As artificial intelligence continues to gain traction, there has been a rising level of discussion about “responsible AI” (and, closely related, ethical AI). While AI is entrusted to carry more decision-making workloads, it’s still based on algorithms that respond to models and data, as I and my co-author Andy Thurai explain in a recent Harvard Business Review article. As a result, AI and often misses the big picture and most times can’t analyze the decision with reasoning behind it. It certainly isn’t ready to assume human qualities that emphasize empathy, ethics, and morality.
Is this a concern that is shared within the executive suites of companies deploying AI? Yes, a recent study of 1,000 executives published by MIT Sloan Management Review and Boston Consulting Group confirms. However, the study finds, while most executives agree that “responsible AI is instrumental to mitigating technology’s risks — including issues of safety, bias, fairness, and privacy — they acknowledged a failure to prioritize it.” In other words, when it comes to AI, it’s damn the torpedoes and full speed ahead. However, more attention needs to paid to those torpedoes, which may take the form of lawsuits, regulations, and damaging decisions. At the same time, more adherence to responsible AI may deliver tangible business benefits.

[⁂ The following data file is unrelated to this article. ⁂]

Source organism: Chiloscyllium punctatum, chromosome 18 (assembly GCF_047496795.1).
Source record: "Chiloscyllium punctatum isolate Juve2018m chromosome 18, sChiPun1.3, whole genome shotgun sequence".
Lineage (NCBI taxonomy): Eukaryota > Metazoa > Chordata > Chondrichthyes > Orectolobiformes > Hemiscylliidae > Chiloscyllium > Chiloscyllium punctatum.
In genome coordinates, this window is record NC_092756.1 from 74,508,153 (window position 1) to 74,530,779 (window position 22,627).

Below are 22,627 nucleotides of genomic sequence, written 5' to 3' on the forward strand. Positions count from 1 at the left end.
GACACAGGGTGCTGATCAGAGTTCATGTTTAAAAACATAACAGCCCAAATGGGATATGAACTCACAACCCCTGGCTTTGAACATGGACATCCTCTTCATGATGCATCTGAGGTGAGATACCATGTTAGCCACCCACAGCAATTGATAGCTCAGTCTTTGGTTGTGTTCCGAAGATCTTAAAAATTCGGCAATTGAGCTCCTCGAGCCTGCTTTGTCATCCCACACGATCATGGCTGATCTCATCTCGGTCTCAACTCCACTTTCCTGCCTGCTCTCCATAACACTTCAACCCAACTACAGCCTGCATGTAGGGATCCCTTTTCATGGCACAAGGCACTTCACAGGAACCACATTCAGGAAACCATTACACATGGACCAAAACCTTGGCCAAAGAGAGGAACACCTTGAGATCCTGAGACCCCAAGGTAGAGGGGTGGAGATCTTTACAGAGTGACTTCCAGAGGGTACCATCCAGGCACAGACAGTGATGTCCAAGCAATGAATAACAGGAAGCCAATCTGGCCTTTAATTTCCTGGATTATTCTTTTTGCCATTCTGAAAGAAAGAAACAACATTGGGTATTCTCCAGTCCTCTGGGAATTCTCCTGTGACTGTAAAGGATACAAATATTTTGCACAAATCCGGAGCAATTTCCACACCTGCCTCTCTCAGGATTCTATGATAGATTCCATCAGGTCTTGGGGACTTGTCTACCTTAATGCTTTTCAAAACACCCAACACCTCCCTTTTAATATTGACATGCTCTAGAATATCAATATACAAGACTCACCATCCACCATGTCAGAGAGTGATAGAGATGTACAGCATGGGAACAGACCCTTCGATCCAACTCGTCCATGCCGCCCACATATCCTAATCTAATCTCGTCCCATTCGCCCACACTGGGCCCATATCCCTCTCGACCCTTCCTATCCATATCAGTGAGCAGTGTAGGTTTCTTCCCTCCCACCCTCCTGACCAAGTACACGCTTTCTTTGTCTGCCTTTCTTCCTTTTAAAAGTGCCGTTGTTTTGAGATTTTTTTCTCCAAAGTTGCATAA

“While AI initiatives are surging, responsible AI is lagging,” the MIT-BCG survey report’s authors, Elizabeth M. Renieris, David Kiron, and Steven Mills, report. “The gap increases the possibility of failure and exposes companies to regulatory, financial, and customer satisfaction risks.”